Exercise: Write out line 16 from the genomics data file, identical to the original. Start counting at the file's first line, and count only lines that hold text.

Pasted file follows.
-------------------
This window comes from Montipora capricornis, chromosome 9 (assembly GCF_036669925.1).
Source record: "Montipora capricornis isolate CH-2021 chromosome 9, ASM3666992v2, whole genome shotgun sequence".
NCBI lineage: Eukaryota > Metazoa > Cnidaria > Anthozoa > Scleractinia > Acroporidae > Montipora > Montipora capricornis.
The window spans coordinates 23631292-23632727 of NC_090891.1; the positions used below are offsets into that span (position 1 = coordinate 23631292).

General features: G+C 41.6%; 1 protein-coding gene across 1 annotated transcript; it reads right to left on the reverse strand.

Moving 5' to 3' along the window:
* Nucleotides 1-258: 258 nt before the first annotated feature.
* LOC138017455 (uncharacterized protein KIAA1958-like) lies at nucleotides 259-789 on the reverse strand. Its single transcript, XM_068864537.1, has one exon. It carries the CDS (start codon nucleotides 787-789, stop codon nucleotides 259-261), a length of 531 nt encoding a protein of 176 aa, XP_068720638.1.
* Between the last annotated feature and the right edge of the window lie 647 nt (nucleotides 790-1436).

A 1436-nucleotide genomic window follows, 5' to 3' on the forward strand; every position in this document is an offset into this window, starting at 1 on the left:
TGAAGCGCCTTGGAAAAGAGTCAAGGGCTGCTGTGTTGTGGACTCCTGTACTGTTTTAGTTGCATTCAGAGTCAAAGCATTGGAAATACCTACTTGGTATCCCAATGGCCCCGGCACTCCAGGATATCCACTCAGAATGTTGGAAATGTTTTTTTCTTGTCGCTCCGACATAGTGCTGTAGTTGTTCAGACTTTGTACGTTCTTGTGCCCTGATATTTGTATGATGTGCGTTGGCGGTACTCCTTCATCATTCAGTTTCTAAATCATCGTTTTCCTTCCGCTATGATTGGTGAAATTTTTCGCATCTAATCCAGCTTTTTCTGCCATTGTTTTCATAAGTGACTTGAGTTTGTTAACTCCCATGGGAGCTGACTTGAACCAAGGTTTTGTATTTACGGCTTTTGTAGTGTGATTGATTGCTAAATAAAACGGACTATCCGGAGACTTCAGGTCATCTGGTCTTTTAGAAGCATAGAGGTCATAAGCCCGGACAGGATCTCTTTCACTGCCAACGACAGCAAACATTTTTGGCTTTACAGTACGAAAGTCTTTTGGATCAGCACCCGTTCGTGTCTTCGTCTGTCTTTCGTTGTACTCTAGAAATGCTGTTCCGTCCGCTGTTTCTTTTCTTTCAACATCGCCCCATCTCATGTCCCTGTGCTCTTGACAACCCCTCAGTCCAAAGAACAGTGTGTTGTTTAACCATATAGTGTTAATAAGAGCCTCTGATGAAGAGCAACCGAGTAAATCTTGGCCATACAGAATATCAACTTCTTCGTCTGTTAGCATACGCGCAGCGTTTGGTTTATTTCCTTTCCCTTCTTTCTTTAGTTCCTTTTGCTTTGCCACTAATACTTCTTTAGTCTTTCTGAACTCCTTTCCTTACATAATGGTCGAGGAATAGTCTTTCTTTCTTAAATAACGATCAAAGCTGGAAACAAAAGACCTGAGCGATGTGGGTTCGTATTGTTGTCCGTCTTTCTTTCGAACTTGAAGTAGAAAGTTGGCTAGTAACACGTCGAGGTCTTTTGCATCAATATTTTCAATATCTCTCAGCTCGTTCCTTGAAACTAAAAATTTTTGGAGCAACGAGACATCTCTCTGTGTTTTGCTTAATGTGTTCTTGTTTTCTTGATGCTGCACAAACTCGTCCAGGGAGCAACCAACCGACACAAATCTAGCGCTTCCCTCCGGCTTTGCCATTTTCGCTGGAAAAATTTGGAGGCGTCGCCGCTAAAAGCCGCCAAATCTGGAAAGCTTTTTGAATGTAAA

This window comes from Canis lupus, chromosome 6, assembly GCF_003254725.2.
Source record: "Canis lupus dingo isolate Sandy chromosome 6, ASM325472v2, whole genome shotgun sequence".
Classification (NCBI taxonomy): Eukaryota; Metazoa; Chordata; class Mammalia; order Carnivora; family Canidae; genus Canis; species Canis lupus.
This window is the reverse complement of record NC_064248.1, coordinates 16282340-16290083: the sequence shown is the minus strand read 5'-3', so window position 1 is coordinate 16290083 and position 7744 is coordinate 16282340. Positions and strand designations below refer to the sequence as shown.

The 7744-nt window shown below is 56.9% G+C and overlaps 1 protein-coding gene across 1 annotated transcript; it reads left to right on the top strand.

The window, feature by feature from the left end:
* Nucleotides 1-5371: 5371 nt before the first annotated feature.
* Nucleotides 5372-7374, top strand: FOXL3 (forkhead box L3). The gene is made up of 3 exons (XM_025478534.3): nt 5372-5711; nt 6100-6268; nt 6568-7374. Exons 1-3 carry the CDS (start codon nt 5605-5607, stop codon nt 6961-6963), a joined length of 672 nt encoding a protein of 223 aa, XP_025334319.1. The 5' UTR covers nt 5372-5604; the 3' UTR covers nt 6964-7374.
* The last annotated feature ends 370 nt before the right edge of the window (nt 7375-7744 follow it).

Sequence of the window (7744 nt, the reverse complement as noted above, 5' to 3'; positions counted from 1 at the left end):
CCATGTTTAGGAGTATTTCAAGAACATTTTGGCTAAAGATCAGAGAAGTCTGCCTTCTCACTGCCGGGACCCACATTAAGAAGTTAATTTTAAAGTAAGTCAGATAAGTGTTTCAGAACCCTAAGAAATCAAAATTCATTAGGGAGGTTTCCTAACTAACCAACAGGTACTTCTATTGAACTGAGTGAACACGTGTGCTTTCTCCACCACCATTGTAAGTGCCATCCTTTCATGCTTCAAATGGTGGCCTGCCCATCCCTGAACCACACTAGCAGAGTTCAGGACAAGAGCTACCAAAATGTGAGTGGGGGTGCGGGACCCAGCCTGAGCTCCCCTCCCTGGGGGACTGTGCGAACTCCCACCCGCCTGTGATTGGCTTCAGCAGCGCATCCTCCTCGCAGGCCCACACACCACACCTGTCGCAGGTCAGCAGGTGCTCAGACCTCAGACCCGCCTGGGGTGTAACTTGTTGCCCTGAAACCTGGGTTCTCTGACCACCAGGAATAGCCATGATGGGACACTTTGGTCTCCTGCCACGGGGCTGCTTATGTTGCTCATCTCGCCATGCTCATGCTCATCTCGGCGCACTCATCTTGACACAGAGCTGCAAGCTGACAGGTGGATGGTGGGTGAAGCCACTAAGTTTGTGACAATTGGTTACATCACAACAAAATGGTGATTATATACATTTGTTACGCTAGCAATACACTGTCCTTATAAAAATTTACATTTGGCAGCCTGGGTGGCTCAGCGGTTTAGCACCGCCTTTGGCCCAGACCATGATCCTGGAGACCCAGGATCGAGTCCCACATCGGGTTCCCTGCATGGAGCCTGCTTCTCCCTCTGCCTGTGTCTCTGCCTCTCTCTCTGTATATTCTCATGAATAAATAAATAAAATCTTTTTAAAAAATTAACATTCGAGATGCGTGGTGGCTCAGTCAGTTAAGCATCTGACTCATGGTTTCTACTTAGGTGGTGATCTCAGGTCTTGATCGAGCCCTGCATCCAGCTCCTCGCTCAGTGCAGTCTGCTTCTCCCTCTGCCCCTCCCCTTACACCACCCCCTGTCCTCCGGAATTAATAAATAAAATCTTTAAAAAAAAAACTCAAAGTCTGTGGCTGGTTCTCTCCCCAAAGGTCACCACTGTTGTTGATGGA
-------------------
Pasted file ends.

The 7744-nt window shown below is 56.9% G+C and overlaps 1 protein-coding gene across 1 annotated transcript; it reads left to right on the top strand.